Fellow Since 1998
This description of G.L. Janardhan's work was prepared when G.L. Janardhan was elected to the Ashoka Fellowship in 1998.
G.L. Janardhana is a long-time organizer and activist farmer who now seeks to persuade other farmers to convert waste land into agriculturally productive land. He is using apiculture and horticulture to improve crop yields and restore the area's environmental balance.
The New Idea
Janardhana is developing a system of training farmers to use apiculture and horticulture as an integral part of their agricultural cycle, emphasizing a critical balance between profitable agricultural practices and sustainability of natural resources. The economic incentive, especially, has motivated more and more farmers in the fragile Western Ghats' ecosystem to adopt his approach. By encouraging farming communities to cooperate and organize themselves, Janardhana has helped them both to increase crop yields and to safeguard their natural resources.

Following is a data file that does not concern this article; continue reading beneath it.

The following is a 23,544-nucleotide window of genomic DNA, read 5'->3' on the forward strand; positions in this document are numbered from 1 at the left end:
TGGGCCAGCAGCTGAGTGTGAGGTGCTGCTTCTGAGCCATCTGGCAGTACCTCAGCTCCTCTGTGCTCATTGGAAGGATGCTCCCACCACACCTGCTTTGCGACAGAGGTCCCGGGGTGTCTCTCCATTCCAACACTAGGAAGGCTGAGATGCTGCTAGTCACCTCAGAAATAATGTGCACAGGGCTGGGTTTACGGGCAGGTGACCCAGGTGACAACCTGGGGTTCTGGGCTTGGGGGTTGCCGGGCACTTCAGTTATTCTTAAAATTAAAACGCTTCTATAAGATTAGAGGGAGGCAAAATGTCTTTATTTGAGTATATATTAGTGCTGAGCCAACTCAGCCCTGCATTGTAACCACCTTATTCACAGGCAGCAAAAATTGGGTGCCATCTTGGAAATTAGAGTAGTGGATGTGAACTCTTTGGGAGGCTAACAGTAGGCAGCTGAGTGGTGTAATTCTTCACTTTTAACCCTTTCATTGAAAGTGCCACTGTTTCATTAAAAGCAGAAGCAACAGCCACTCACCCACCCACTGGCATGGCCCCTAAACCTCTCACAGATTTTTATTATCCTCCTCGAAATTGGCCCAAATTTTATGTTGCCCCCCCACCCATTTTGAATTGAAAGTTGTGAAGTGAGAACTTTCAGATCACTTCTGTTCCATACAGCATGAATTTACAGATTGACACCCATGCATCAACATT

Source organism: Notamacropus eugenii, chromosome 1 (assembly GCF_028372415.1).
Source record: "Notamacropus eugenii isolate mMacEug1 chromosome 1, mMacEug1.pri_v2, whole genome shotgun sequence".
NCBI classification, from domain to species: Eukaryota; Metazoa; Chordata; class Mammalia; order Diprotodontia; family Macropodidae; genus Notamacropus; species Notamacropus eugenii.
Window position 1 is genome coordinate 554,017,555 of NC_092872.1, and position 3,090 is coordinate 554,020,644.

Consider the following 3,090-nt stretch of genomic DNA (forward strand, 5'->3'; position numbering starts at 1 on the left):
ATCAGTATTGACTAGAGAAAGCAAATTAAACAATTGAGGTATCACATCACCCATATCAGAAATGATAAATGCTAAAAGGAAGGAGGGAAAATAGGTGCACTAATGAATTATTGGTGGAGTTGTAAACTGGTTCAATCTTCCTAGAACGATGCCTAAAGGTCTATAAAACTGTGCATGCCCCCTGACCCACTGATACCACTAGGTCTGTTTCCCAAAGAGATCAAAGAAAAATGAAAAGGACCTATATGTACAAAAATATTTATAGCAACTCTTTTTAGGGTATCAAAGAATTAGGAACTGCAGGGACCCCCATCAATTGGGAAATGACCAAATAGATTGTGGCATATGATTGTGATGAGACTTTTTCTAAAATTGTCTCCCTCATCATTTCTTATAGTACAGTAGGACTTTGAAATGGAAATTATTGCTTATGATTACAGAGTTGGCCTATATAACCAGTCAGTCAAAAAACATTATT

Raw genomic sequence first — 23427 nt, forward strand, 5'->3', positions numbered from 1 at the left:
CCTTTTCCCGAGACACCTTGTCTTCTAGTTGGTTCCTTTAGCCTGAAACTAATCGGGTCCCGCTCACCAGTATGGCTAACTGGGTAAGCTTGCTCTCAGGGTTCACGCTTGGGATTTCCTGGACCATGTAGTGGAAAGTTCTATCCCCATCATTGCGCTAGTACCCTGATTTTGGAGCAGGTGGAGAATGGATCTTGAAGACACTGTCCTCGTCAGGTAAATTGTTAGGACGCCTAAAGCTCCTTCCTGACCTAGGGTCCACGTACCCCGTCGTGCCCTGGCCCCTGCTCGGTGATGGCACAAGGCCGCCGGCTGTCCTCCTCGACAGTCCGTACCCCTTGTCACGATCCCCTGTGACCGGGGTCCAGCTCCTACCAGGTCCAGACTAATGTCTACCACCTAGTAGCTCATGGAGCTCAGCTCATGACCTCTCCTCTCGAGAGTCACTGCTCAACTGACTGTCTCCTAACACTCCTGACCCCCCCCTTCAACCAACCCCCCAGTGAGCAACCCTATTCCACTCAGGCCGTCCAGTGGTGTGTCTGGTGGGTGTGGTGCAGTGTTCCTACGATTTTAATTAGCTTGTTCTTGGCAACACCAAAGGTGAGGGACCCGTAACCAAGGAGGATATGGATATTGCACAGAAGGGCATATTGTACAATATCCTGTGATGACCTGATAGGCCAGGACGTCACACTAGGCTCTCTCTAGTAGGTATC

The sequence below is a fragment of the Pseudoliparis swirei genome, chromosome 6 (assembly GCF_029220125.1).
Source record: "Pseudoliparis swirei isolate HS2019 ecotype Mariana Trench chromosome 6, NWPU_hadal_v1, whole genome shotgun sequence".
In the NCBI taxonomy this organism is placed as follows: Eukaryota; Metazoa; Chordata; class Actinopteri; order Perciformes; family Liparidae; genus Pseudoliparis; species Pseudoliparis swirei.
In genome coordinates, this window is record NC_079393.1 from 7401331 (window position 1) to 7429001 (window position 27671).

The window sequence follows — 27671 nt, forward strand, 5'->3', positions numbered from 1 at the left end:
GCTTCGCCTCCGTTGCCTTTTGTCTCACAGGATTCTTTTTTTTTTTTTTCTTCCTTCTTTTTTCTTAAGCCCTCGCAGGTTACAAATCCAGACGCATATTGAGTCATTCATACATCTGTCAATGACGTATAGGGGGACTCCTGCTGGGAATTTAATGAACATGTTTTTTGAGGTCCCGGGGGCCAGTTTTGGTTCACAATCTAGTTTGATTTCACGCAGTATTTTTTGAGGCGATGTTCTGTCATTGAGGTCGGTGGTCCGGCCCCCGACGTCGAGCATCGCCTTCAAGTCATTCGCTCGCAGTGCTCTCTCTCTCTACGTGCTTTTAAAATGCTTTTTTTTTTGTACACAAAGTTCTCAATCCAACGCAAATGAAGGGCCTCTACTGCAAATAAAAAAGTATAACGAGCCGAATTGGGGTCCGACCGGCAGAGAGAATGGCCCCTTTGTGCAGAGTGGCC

The Western Ghats region of India was previously heavily forested, fertile, and diverse. Unfortunately, government and industry have made it a wasteland. Four decades ago, the vast rain forests in the Malnad region of Karnataka's Western Ghats were flooded by huge hydroelectric projects. The problem was compounded by the destruction of the remaining forest by the pulp and paper industries. Other reasons for the ecological degradation and imbalance in this region include the establishment of power transmission lines and commercial plantations.Used as food, and for religious and medicinal purposes, honey was once widely available in the Western Ghats and distributed all over India. In the past decade, production has been virtually wiped out due to a reduction of the plant base upon which honey bees feed, introduction of non-native species, and the subsequent entry of lethal viruses that have killed many bee colonies. The decrease in the bee population has resulted in significant environmental degradation and diminished crop yields due to the lack of cross-pollination previously provided by the bees. Consequently, traditional beekeepers and honey collectors have become jobless. Ironically, the people of Hosanagar, where Janardhana works, have to buy honey elsewhere to fulfill their vows of offering honey to the local Goddess "Jenukalamma," which in Kannada means "Mother of Honey." Amidst this environmental and economic stress, farmers' efforts have become increasingly scattered and self-centered, and land fragmentation is increasing. Sustainable and eco-friendly income generation ideas such as beekeeping are rare. As a result, natural resources are further strained and poverty is increased.